The Book That Made Me A Reader
Roddy Doyle on E.L. Doctorow's Ragtime
I always read. My memory tells me—it insists— that I read every waking hour. I’d wake up with a book on my face. I’d walk to the seafront, to the bus stop for school, reading. I don’t remember thinking about it. I just read, like I ate. Later, when I was a teenager, I read fewer books, but ate the music papers and magazines, particularly the N.M.E. (New Musical Express). Nick Kent, Charles Shaar Murray and Lester Bangs were the N.M.E.’s stars, and I read—I followed—them every week, as they hung out with the Pistols and fought with Lou Reed. I loved reading them, but they often got in the way; it was the musicians I wanted to be close to, not the journalists. I swallowed the words but never stopped to think, to wonder at how they were used or arranged. Then I read E.L. Doctorow’s Ragtime and, for the first time—I think, I turned back a page and re-read a paragraph, not because I couldn’t understand it, but because it had amazed me. Real mixed with fictional; well known names—Harry Houdini, Emma Goldman—spoke to people with no names—Mother, Father, Mother’s Younger Brother. I thought it was brilliant that a character could go right through a book without a proper name. He could make bombs and have an affair with a beautiful woman — a real woman, Evelyn Nesbith; he could go to Mexico and fight with Zapata. It seemed like he could do what he wanted. Or, the writer could make him do what he wanted. The writer made decisions; he chose his words. This wasn’t God-given — God didn’t exist. It was work. My reaction to the writing went way beyond enjoyment, or the need to know. The way Doctorow described Coalhouse Walker Jr playing the piano; the words he chose to describe something that can’t be seen, musical notes in the air; the way he managed to make me—and the Family—see them. Doctorow did wonderful things, but he didn’t show off. I read the sentences again and again, because I wanted to know how he did it. I admired Doctorow; I’d never admired a writer before. I wanted to thank him. It’s still what I want to do whenever I start a book, admire and thank the writer.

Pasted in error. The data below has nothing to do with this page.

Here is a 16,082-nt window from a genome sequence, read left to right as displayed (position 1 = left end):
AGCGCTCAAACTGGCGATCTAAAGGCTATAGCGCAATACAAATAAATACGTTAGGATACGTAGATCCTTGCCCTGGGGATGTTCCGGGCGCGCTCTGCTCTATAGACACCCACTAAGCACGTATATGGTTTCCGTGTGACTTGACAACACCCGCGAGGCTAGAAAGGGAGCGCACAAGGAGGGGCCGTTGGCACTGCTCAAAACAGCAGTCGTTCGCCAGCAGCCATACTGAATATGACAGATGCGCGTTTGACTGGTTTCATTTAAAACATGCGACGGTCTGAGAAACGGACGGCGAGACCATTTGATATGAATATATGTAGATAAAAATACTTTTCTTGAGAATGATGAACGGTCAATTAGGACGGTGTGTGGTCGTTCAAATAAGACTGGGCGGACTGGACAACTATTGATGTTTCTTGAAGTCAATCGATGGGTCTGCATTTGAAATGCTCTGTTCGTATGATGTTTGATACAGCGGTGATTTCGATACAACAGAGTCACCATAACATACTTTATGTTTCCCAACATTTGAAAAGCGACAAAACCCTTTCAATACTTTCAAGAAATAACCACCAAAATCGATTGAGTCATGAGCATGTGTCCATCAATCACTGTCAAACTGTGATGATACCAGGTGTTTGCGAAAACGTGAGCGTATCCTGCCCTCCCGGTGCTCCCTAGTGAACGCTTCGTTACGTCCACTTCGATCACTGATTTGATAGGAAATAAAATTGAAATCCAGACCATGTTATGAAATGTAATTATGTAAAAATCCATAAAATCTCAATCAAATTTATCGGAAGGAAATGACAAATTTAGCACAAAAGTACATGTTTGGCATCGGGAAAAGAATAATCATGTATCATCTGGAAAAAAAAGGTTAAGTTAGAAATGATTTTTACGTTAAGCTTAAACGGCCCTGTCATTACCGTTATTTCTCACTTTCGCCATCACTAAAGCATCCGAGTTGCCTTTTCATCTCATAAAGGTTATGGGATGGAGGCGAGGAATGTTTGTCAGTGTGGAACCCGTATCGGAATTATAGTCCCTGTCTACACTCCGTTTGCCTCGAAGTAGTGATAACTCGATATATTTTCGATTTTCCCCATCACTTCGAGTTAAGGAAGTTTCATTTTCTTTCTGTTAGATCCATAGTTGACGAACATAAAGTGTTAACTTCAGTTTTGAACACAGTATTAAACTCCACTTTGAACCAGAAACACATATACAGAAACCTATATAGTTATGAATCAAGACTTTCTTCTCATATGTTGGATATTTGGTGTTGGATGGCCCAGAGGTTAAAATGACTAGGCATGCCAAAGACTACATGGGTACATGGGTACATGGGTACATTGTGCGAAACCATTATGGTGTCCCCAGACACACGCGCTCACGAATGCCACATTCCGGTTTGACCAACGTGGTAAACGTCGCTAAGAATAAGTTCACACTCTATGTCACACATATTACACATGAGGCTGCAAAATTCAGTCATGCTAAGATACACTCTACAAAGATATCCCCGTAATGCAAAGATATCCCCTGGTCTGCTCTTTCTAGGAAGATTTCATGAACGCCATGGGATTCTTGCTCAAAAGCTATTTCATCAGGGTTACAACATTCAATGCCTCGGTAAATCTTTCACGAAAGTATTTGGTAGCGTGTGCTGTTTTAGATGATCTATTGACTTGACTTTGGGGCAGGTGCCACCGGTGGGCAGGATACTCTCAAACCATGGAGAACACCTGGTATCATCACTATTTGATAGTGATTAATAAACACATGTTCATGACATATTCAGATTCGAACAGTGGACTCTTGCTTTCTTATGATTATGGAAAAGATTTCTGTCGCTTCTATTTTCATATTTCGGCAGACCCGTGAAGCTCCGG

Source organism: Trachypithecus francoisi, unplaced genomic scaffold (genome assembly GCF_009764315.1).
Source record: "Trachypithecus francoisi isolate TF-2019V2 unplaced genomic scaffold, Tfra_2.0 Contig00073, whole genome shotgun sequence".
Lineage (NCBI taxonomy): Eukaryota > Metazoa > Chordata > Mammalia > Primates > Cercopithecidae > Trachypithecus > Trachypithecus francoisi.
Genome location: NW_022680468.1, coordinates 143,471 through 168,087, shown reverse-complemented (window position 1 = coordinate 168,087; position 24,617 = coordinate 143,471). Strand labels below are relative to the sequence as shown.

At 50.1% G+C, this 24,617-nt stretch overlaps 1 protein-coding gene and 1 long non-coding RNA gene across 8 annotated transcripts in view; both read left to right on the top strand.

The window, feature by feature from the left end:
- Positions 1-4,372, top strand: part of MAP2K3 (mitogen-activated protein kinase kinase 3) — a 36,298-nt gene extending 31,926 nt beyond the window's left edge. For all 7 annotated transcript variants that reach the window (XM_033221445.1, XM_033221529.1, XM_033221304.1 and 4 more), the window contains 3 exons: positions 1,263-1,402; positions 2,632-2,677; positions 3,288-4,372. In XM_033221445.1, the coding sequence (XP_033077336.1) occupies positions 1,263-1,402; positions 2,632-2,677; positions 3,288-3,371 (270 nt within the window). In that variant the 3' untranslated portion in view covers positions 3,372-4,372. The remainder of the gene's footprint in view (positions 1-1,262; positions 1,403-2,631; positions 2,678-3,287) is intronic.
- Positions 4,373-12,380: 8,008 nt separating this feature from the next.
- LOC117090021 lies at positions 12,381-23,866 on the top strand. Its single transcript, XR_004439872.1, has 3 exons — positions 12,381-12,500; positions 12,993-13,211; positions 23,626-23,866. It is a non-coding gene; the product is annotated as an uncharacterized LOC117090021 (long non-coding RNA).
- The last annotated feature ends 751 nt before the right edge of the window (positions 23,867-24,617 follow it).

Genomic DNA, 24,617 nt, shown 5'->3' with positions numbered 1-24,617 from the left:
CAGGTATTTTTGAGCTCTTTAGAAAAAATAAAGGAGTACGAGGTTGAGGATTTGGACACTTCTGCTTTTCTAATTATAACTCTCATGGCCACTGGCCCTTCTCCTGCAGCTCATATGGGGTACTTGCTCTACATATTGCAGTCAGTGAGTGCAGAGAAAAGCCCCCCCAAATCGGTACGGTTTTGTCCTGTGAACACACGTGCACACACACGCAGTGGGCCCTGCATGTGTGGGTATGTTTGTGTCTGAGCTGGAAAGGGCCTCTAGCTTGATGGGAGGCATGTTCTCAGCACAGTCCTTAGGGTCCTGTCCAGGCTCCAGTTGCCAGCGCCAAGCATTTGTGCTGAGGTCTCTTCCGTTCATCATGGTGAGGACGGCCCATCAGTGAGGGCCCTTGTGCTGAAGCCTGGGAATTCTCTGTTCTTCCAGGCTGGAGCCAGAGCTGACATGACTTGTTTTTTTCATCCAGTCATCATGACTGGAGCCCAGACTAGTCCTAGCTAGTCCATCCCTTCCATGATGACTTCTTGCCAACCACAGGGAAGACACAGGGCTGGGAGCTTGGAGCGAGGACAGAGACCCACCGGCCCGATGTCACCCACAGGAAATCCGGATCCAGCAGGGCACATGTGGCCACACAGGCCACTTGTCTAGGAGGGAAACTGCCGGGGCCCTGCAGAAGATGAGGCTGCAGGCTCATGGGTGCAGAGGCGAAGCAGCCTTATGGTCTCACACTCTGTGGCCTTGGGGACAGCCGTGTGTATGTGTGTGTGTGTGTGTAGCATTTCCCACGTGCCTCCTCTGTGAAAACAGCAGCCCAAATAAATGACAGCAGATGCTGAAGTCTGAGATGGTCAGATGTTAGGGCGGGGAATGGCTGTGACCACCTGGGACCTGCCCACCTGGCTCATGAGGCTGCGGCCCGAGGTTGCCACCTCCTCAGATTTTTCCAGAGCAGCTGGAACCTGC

Photo by Mark Nixon
Roddy Doyle is the author of eleven novels, two collections of stories, two books of dialogues and Rory & Ita, a memoir of his parents. He has written seven books for children and has contributed to a variety of publications including The New Yorker, McSweeney’s, Metro Eireann and several anthologies. He won the Booker Prize in 1993, for Paddy Clarke Ha Ha Ha. He lives and works in Dublin.